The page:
- July Revolution
(1830) Insurrection that brought Louis-Philippe to the throne of France.It was precipitated on July 26 by Charles X's publication of restrictive ordinances contrary to the spirit of the Charter of 1814. Demonstrations were followed by three days of fighting (July 27–29), Charles's abdication, and the proclamation of Louis-Philippe as king. The bourgeoisie secured a political and social ascendancy that was to characterize the subsequent July Monarchy.
* * *▪ French history(1830), insurrection that brought Louis-Philippe to the throne of France. The revolution was precipitated by Charles X's (Charles X) publication (July 26) of restrictive ordinances contrary to the spirit of the Charter of 1814. Protests and demonstrations were followed by three days of fighting (July 27–29), the abdication of Charles X (August 2), and the proclamation of Louis-Philippe as “king of the French” (August 9). In the July Revolution the upper middle class, or bourgeoisie, secured a political and social ascendancy that was to characterize the period known as the July Monarchy (1830–48). See also 1830, Revolutions of.
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July Revolution — The French Revolution of 1830, also known as the July Revolution, saw the overthrow of King Charles X, the French Bourbon monarch, and the ascension of his cousin Louis Philippe, the duc d Orléans, who himself, after eighteen precarious years on… … Wikipedia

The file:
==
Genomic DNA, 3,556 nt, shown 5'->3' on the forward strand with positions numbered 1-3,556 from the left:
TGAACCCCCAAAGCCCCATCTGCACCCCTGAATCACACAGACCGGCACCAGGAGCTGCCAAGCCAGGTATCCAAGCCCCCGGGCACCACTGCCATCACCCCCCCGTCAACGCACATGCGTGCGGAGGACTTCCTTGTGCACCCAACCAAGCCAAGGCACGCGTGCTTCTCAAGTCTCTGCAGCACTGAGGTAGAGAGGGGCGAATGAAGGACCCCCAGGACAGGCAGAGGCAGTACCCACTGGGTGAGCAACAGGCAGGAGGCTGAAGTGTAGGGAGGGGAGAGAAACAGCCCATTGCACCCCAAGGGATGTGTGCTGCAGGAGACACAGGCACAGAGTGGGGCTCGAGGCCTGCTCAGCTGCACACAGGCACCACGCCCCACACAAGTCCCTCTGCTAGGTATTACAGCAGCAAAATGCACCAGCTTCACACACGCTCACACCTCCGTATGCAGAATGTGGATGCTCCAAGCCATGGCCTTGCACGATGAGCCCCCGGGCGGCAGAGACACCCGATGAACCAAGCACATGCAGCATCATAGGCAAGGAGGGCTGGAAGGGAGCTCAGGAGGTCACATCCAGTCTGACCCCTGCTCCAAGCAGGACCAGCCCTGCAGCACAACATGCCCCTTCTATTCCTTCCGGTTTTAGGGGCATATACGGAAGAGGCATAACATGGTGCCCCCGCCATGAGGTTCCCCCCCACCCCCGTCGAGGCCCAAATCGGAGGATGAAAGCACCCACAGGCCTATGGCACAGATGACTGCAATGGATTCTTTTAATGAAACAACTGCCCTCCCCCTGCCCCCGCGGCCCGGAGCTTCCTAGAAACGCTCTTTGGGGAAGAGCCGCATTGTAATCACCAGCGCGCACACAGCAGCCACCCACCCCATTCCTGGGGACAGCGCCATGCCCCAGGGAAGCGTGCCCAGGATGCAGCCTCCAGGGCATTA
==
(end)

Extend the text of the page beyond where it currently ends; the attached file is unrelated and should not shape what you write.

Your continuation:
July Revolution — (1830) A revolutionary wave of the 1830s that swept over Europe beginning in France, ending the reign of Charles X, the successor of Bourbon ruler Louis XVIII. Charles, unlike his predecessor, believed in an absolute monarchy and tried to… … Encyclopedia of the Age of Imperialism, 1800–1914
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July Ordinances — July Ordinances, also known as the Four Ordinances of Saint Cloud, were a series of decrees set forth by Charles X and Jules Armand de Polignac, the chief minister, in July 1830. Compelled by what he felt to be a growing, manipulative radicalism… … Wikipedia
July Monarchy — Kingdom of France Royaume de France ← … Wikipedia
July Column — Colonne de Juillet The July Column (French: Colonne de Juillet) is a monument to the Revolution of 1830. It stands in the center of the Place de la Bastille, in Paris, to commemorate the Trois Glorieuses, the three glorious days in July 1830 that … Wikipedia
Revolution of 1830 — Known also as the July Revolution, the Revolution of 1830 began with the Three Glorious days of July 27, 28, 29, 1830, that put an end to the reign of King charles x and led to the proclaiming of the july monarchy. The situation in France had… … France. A reference guide from Renaissance to the Present
revolution — /rev euh looh sheuhn/, n. 1. an overthrow or repudiation and the thorough replacement of an established government or political system by the people governed. 2. Sociol. a radical and pervasive change in society and the social structure, esp. one … Universalium
July Monarchy — (1830–1848) The reign of the “bourgeois king,” Louis Philippe, on the restored throne of France is known as the July Monarchy. After the July Revolution of 1830, Louis Philippe (1773–1850) became the French monarch by invitation from the… … Encyclopedia of the Age of Imperialism, 1800–1914
Revolution of 1830 — The Revolution of 1830 can be:* The July Revolution in France leading to a constitutional monarchy lasting until the revolutions of 1848 * The Belgian Revolution in the United Kingdom of the Netherlands leading to the creation of Belgium … Wikipedia